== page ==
I went out earlier this evening to see The Orchid Highway. They are a pop band I spent eleven years playing with between 1993 and 2004. I owe these guys a lot.
They had a plan: back in 1995 we all packed our bags and left the small prairie city of Winnipeg for London England. If it hadn't been for the band, I'd probably be a frustrated English teacher in some Winnipeg high school instead of a semi-successful cabaret artist.
They pushed me to get better in every aspect of my musicianship: singing, writing, arranging, recording... you name it. If it hadn't been for the band I would probably still be strumming folk chords and singing impenetrable lyrics in an affected whispery voice.
Over the eleven years we had some great times and some shitty times. We lived in band houses together in London and in Vancouver - very fertile creative spaces but usually way too close for comfort. I left The Orchid Highway in 2004 because The Wet Spots were getting really busy. And because I was getting more out of the new act. But it hurt like ending any eleven-year relationship would hurt.
Things are really happening for them now. They brought a new guitarist in two years ago, they got signed to a label a few months back, their new album has been released all over the USA, their new video is playing on TV.
Tonight was the first time I'd seen them play since 2005 when I was still with them. Schedules just haven't allowed for it. That's most of the reason. Somebody suggested it might be like "watching your ex-girlfriend fuck someone else". Which made me laugh. I usually enjoy watching my ex-girlfriend (or current wife or future boyfriend) fuck somebody else. I think I was born without the jealousy gene when it comes to sex. People have been throwing around the idea that polyamory is not so much a choice as it is an orientation. I do know that ever since I can remember it made sense to me to have open relationships, but usually my partners would have none of it. I would settle for monogamy because I really dug the person. And I thought it was somehow "wrong" or "too much to expect" to be allowed to have sexual or emotional attachments with anyone else. Inevitably the desire to have sex outside that relationship would end that relationship. And it would hurt the way ending any relationship hurts.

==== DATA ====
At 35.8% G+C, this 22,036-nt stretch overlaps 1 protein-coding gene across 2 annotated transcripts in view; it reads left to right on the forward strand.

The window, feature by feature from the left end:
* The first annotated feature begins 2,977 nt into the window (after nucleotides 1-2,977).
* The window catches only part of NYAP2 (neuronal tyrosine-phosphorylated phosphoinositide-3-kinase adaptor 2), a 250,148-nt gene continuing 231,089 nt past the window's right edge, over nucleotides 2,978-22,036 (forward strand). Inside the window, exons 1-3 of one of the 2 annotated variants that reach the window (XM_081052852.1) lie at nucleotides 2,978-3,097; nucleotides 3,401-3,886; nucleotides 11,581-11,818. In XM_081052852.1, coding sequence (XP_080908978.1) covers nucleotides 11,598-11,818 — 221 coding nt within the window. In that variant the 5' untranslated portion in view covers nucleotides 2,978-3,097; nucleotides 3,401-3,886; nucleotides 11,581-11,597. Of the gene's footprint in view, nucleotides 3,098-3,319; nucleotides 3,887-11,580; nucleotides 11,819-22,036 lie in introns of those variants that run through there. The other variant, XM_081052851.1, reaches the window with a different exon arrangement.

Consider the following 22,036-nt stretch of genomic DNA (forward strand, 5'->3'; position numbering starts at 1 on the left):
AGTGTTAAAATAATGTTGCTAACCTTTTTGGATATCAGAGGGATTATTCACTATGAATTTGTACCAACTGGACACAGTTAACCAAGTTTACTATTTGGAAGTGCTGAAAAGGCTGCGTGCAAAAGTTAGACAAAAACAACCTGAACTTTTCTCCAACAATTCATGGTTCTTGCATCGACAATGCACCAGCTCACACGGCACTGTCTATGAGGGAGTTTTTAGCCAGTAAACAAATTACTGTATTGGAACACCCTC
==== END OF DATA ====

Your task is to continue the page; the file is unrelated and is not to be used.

Having fallen in with a partner and a community who do polyamory with integrity has been the best thing that has ever happened to me. It's been freeing. But I understand jealousy. I get jealous. I get REALLLY jealous. But not in my sex life. Mostly in my professional life. If I see another entertainer getting ahead my teeth start to grind and I get that horrible feeling of dread in my stomach. Dread that my career is never going to take off. That I've been fooling myself and everyone else all along. Dread that somehow there isn't enough success and happiness to go around and if someone else just got handed a big slice then there's sure to be less for me. If Cass started hanging around with another lover, that would not be hard to deal with. If Cass started hanging around with another creative partner (perhaps one with a nicer looking guitar and a real manager) you can bet I wouldn't be sleeping much at night.
So how would it be watching my old bandmates rip it up? Watching someone new in the spot I used to occupy onstage? I anticipated it would be a combination of uncomfortable and awesome. Turns out it was just awesome. It was like watching old footage of the band (with me in it) except with all the excitement of seeing a live show. The Orchid Highway are a very energetic live band, and it was cool to experience all that from the other side of the speakers. It was particularly cool to see their guitarist Scott Perry sing lead vocals on a song that I wrote & sang back when I was with them. I don't think I've ever seen anyone cover one of my songs live before. It actually sent chills down my spine. I felt... honoured. And overall I felt excited for these guys. They've worked damn hard in a business that I know damn well is fickle and arbitrary and unfair. And it's finally paying off for them. And - if this makes any sense - it felt good to feel good for them.
Jealousy is such a corrosive emotion. It eats out your insides and spills out onto the floor and starts working on all the relationships in your life. Have I conquered it? Hell no. But I can usually recognize the physical symptoms before they overwhelm me and start me down into those looping doom-thoughts. And I can have compassion for the people who have to wrestle with that beast every time they see their partner talking to someone cute. And sometimes, it seems, I can walk through situations that I think will baffle me and come out smiling. A genuine smile.